Oral Health Group

How to Protect Workers Who Work Alone


March 17, 2013
by sandie

There is a great deal of buzz in the dental community about workplace inspections that are being conducted by the Ministry of Labour. The inspections are occurring and it’s important for all dental offices to prepare for what to expect. Over the next few weeks, these blogs will be addressing the issues surrounding workplace violence and what employers must do to protect their employees.

Dental offices need to show evidence of having an antiviolence program in place that is regularly reviewed and updated. Having a policy posted and signed is not enough. The anti-violence program begins with performing a workplace hazard assessment and then implementing steps that address the potential risks to employees. The program should be evaluated and reviewed regularly to make sure that the program is up to date.
This week’s topic will address how to protect workers who work alone. While it is not always hazardous to work alone, it can be when other circumstances are present. Whether a situation is a high or low risk will depend on the location, type of work, interaction with the public, or the consequences of an emergency, accident, injury, etc. This wide variety of circumstances makes it important to assess each situation individually.
What is meant by working alone?
A person is “alone” at work when they are on their own; when they cannot be seen or heard by another person; and when they cannot expect a visit from another worker. For example, the receptionist or recall coordinator in an office building may be considered a “lone” worker. It is important to consider all situations carefully. Working alone includes all employees who may go for a period of time where they do not have direct contact with a co-worker. This may include when an employee leaves the office to go to the bank.
What are some factors to consider when assessing the workplace or situations?
The following are some points to consider. Each circumstance will be different, so be sure to adapt the questions to suit your situation.
Length of time the person will be working alone:
• What is a reasonable length of time for the person to be alone?
• Is it reasonable for the person to be alone at all?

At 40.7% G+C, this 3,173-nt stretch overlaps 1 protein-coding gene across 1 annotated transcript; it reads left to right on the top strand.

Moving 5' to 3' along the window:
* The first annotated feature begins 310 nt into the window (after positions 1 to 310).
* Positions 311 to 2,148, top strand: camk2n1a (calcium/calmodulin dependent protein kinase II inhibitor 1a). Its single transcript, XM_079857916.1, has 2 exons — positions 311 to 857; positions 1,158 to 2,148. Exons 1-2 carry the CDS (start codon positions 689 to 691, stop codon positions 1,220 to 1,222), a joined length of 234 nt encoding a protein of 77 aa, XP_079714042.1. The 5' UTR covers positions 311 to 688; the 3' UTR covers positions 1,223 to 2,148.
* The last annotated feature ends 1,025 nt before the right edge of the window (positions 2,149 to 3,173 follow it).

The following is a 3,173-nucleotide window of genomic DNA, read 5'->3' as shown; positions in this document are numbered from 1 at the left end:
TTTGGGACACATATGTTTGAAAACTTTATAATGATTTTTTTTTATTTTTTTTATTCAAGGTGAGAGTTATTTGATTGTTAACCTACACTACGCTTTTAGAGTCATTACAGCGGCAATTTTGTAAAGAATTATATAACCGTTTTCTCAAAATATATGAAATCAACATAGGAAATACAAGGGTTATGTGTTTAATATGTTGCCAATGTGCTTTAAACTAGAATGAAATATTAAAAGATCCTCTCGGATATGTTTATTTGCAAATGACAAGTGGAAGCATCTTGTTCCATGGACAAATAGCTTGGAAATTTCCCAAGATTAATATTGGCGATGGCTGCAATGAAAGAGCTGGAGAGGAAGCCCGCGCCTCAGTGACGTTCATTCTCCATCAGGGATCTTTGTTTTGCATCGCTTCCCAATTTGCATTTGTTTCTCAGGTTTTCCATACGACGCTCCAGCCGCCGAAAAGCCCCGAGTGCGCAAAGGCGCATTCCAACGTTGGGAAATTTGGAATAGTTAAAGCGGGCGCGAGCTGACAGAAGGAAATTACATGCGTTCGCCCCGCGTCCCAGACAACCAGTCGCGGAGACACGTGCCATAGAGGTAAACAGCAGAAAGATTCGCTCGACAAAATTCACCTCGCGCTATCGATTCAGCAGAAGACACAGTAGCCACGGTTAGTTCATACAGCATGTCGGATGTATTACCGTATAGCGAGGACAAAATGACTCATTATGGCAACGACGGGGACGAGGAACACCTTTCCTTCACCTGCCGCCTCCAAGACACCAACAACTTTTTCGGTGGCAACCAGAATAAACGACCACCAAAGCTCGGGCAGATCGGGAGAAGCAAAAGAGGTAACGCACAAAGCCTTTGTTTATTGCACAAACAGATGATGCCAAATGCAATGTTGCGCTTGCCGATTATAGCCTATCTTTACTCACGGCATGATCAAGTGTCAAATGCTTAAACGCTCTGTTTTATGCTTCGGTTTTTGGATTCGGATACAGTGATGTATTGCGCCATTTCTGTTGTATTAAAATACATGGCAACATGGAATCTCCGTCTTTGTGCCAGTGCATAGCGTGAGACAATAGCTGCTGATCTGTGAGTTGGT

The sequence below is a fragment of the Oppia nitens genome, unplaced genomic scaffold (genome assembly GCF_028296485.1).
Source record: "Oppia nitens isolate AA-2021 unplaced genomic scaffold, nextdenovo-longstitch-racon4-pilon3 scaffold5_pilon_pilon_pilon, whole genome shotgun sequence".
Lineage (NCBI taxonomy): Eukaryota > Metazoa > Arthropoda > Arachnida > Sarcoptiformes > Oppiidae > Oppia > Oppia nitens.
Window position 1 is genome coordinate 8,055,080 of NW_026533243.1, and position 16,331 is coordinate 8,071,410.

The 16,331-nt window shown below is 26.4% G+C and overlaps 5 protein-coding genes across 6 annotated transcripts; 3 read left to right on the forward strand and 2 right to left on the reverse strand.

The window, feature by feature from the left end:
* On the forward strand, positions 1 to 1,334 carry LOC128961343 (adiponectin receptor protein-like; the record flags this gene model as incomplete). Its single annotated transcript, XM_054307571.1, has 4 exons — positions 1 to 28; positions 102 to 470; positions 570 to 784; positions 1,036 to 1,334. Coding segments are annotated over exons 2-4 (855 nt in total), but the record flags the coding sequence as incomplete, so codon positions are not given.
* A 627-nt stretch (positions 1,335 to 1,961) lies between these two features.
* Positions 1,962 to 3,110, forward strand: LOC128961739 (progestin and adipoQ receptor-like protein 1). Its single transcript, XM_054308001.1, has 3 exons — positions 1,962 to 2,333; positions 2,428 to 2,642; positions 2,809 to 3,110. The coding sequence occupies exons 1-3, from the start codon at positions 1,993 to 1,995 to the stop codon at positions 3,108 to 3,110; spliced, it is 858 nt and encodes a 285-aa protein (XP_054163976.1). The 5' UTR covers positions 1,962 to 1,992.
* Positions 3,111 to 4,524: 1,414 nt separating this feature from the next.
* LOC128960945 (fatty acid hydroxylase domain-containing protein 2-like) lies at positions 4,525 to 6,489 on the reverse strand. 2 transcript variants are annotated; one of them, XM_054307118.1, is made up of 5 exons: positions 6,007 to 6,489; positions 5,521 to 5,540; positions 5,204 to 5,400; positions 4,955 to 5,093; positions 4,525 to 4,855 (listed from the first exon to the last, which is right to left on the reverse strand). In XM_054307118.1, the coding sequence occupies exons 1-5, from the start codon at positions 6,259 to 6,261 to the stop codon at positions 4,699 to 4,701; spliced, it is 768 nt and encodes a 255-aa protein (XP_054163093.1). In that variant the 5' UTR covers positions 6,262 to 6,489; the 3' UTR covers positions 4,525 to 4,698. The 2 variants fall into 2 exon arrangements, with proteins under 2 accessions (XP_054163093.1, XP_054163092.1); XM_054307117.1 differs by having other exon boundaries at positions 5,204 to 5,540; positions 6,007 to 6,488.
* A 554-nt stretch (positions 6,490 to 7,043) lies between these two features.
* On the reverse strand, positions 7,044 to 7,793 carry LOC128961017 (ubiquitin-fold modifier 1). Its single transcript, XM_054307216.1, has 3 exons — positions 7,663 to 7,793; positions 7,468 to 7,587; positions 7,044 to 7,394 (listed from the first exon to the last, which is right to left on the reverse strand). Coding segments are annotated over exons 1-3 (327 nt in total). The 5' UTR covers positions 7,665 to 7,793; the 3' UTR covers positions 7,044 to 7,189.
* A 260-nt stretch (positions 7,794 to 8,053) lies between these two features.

• How long will the person be alone to finish the job?
• Is it legal for the person to be alone while doing certain activities?
• What time of the day will the person be alone?
Communication:
• What forms of communication are available?
• Is it necessary to “see” the person, or is voice communication adequate?
• Will emergency communication systems work properly in all situations?
What can be done to help a lone worker stay safe?
Have written policies in place . Ensure you have a written policy that commits your dental office to safeguarding workers who work alone. The purpose and intent of the program is to protect employees in situations that could result in injury or health problems or expose them to possible criminal violence or other adverse conditions. Working alone has been identified as a significant risk factor in regard to work¬place violence.
There are many steps that can be taken to help ensure the safety of the lone worker:
• Assess the hazards of your workplace.
• Talk to employees about their work. Get their input about the work they do and possible solutions.
• Investigate incidents at your workplace, and those from similar workplaces.
• Avoid having a worker be alone whenever possible.
• Take corrective action to prevent or minimize the potential risks of working alone.
• Provide appropriate training and education.
• Report all situations, incidents or ‘near misses’ where being alone increased the severity of the situation. Analyze this information and make changes to office policy where necessary.
• Establish a check-in procedure. Make sure that regular contact is kept with all employees.